Our caravanning experiences started in the late fifties when dear father felt the need for the open road and running water. The answer was obvious and the decision made.
Father had been a volunteer in Word War II and had returned, thankfully physically unhurt, but of course emotionally scarred. After the war he joined the family corn merchants’ of Robert Ostler in Boston in partnership with his two brothers.
Holidays weren’t thought of at that time and I’m not even sure Mum was consulted about our forthcoming caravan holiday. But my sister, Lis and I remember going to a garage to pick up a Bluebird caravan. Father had hired it for a week, so we paid the money and towed it back home to pack up. Great excitement!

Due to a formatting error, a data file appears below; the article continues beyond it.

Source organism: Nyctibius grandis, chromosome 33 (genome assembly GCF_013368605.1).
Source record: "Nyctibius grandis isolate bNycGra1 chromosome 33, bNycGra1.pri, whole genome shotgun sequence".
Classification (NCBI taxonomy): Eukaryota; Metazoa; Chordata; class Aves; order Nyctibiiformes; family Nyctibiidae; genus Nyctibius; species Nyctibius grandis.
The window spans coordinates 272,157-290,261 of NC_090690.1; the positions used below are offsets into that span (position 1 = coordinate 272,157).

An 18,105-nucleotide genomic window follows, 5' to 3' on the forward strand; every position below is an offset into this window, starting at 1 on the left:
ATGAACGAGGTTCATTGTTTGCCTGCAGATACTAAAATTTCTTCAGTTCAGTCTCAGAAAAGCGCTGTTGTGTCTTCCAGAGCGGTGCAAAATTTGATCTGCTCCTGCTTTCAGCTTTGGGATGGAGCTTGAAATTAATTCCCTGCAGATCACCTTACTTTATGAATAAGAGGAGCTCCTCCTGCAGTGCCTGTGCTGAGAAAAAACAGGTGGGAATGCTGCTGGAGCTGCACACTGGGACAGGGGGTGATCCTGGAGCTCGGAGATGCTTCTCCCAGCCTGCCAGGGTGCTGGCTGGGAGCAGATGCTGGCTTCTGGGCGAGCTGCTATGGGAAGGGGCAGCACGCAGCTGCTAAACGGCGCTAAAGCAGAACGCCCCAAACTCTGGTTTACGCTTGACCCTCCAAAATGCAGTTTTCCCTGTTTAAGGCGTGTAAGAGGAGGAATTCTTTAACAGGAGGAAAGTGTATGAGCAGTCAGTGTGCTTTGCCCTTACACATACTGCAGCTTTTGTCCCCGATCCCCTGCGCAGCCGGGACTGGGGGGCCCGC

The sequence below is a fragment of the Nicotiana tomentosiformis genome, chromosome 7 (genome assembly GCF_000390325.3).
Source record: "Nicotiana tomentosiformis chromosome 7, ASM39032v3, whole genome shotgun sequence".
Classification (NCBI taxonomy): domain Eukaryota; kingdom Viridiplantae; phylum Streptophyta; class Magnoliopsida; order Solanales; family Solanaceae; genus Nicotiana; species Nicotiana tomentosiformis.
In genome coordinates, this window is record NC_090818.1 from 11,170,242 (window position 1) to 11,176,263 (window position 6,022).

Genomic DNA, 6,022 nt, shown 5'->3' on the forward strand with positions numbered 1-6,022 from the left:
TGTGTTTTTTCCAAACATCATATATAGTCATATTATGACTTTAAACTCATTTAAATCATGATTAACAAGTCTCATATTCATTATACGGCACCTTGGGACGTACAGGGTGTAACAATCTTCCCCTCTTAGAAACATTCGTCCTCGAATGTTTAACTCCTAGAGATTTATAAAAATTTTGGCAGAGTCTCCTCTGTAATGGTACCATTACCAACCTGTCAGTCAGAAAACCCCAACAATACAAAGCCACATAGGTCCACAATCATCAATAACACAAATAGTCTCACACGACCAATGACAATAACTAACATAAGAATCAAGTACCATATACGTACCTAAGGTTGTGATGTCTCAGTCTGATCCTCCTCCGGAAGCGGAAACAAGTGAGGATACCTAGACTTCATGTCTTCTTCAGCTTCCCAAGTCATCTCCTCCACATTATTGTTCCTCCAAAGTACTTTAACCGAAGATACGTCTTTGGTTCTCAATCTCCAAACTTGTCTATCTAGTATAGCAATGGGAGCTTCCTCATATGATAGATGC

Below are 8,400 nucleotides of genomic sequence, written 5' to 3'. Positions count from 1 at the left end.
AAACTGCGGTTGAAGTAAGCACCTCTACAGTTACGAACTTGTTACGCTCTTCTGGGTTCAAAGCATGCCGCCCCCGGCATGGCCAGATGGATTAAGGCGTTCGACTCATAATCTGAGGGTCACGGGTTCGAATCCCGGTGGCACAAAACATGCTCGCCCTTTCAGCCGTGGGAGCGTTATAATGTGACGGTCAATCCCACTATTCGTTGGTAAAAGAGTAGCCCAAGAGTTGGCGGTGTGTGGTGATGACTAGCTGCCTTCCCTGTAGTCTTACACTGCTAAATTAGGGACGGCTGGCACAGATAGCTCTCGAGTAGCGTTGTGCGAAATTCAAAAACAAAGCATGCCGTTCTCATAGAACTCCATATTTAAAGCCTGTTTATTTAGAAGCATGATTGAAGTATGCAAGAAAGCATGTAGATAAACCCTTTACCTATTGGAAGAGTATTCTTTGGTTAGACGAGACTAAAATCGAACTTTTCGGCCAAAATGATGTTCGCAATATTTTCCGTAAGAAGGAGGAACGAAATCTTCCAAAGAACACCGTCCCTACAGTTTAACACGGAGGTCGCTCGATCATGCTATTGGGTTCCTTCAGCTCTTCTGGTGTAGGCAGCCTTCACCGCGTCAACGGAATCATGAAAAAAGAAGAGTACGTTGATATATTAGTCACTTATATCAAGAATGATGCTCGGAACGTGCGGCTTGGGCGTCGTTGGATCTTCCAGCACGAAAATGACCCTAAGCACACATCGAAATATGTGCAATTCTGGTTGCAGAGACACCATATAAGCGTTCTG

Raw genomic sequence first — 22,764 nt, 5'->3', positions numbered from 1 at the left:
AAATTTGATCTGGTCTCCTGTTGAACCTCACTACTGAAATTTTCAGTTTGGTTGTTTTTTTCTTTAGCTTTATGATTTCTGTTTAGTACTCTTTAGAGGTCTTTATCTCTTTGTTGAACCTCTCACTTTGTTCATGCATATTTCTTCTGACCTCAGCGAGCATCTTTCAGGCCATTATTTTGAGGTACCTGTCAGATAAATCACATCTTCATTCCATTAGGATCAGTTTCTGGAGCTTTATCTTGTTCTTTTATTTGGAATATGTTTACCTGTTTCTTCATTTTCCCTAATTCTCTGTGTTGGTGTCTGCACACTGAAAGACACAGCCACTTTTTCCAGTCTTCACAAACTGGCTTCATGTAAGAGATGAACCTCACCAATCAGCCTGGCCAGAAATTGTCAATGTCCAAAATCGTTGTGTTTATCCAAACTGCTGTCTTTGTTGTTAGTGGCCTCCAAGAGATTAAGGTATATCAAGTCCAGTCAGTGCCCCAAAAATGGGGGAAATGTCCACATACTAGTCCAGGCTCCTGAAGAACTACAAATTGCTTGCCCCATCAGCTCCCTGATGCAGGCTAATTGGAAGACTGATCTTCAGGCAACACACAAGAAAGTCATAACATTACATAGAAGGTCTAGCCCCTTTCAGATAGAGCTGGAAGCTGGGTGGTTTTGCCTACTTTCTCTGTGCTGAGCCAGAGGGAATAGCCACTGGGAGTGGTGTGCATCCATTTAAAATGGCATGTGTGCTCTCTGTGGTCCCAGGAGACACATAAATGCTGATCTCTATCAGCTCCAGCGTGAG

Mum wrapped all of the plates and bowls up in paper and stowed them under a bunk. I think we helped in our own sort of way. I’m not sure Mum would have agreed. Blankets and sheets, saucepans and cutlery all had to be packed under the bunks; there were no top cupboards in those days. A gas cylinder was needed for the two-ringed burner and grill and also for the gas mantles that provided the lights. Two metal water carriers were also packed and most important of all, fly fishing rods. And we were off. To Scotland. “Poop, Poop, the open road” sang Father.
Whenever we met another caravan, which was very rare, we all waved to each other.
The toilet facilities were very basic. A hole in the ground was quickly superseded by Mum’s homemade privy. More about that next time!
Jane Edwards#Boston #corn merchant #Ostler